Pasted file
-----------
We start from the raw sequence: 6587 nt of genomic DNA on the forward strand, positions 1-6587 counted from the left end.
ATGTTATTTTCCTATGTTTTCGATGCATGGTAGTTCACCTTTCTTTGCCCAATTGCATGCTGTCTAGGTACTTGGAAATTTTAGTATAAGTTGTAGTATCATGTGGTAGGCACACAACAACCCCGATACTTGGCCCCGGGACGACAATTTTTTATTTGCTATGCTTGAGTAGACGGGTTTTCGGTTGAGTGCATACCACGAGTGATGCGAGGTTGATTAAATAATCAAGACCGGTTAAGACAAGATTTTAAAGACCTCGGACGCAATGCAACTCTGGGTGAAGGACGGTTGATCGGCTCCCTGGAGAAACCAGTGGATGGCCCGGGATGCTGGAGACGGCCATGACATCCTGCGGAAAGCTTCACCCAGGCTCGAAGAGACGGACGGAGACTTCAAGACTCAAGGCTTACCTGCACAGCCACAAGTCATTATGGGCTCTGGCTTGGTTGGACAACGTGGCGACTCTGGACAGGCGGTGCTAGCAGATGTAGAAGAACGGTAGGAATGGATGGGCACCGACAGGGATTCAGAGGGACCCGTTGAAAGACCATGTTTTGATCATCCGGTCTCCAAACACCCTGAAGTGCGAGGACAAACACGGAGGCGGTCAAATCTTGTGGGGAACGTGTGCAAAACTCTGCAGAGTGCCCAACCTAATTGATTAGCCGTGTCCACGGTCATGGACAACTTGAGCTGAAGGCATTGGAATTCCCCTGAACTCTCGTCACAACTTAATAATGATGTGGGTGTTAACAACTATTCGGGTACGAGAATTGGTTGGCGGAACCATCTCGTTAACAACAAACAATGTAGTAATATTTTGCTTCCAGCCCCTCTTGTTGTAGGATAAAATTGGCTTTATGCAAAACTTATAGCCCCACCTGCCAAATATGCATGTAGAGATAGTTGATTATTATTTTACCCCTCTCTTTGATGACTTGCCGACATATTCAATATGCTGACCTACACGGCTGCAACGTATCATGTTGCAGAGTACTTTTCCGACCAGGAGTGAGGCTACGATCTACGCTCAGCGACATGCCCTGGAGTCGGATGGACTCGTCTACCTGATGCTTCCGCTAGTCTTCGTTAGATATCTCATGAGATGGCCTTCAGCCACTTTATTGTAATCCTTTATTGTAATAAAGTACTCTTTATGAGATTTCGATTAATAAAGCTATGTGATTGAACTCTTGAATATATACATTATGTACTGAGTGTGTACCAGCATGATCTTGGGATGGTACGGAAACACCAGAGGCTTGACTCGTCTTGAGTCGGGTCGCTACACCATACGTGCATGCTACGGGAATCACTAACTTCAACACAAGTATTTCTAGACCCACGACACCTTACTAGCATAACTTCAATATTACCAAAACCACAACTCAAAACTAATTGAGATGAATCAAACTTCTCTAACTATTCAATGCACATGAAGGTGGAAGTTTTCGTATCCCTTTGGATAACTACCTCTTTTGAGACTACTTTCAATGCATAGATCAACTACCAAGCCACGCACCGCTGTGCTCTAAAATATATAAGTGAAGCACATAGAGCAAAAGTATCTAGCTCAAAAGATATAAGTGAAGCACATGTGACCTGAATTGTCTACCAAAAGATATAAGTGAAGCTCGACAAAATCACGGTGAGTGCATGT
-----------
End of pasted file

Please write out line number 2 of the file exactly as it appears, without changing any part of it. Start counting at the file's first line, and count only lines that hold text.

ATGTTATTTTCCTATGTTTTCGATGCATGGTAGTTCACCTTTCTTTGCCCAATTGCATGCTGTCTAGGTACTTGGAAATTTTAGTATAAGTTGTAGTATCATGTGGTAGGCACACAACAACCCCGATACTTGGCCCCGGGACGACAATTTTTTATTTGCTATGCTTGAGTAGACGGGTTTTCGGTTGAGTGCATACCACGAGTGATGCGAGGTTGATTAAATAATCAAGACCGGTTAAGACAAGATTTTAAAGACCTCGGACGCAATGCAACTCTGGGTGAAGGACGGTTGATCGGCTCCCTGGAGAAACCAGTGGATGGCCCGGGATGCTGGAGACGGCCATGACATCCTGCGGAAAGCTTCACCCAGGCTCGAAGAGACGGACGGAGACTTCAAGACTCAAGGCTTACCTGCACAGCCACAAGTCATTATGGGCTCTGGCTTGGTTGGACAACGTGGCGACTCTGGACAGGCGGTGCTAGCAGATGTAGAAGAACGGTAGGAATGGATGGGCACCGACAGGGATTCAGAGGGACCCGTTGAAAGACCATGTTTTGATCATCCGGTCTCCAAACACCCTGAAGTGCGAGGACAAACACGGAGGCGGTCAAATCTTGTGGGGAACGTGTGCAAAACTCTGCAGAGTGCCCAACCTAATTGATTAGCCGTGTCCACGGTCATGGACAACTTGAGCTGAAGGCATTGGAATTCCCCTGAACTCTCGTCACAACTTAATAATGATGTGGGTGTTAACAACTATTCGGGTACGAGAATTGGTTGGCGGAACCATCTCGTTAACAACAAACAATGTAGTAATATTTTGCTTCCAGCCCCTCTTGTTGTAGGATAAAATTGGCTTTATGCAAAACTTATAGCCCCACCTGCCAAATATGCATGTAGAGATAGTTGATTATTATTTTACCCCTCTCTTTGATGACTTGCCGACATATTCAATATGCTGACCTACACGGCTGCAACGTATCATGTTGCAGAGTACTTTTCCGACCAGGAGTGAGGCTACGATCTACGCTCAGCGACATGCCCTGGAGTCGGATGGACTCGTCTACCTGATGCTTCCGCTAGTCTTCGTTAGATATCTCATGAGATGGCCTTCAGCCACTTTATTGTAATCCTTTATTGTAATAAAGTACTCTTTATGAGATTTCGATTAATAAAGCTATGTGATTGAACTCTTGAATATATACATTATGTACTGAGTGTGTACCAGCATGATCTTGGGATGGTACGGAAACACCAGAGGCTTGACTCGTCTTGAGTCGGGTCGCTACACCATACGTGCATGCTACGGGAATCACTAACTTCAACACAAGTATTTCTAGACCCACGACACCTTACTAGCATAACTTCAATATTACCAAAACCACAACTCAAAACTAATTGAGATGAATCAAACTTCTCTAACTATTCAATGCACATGAAGGTGGAAGTTTTCGTATCCCTTTGGATAACTACCTCTTTTGAGACTACTTTCAATGCATAGATCAACTACCAAGCCACGCACCGCTGTGCTCTAAAATATATAAGTGAAGCACATAGAGCAAAAGTATCTAGCTCAAAAGATATAAGTGAAGCACATGTGACCTGAATTGTCTACCAAAAGATATAAGTGAAGCTCGACAAAATCACGGTGAGTGCATGT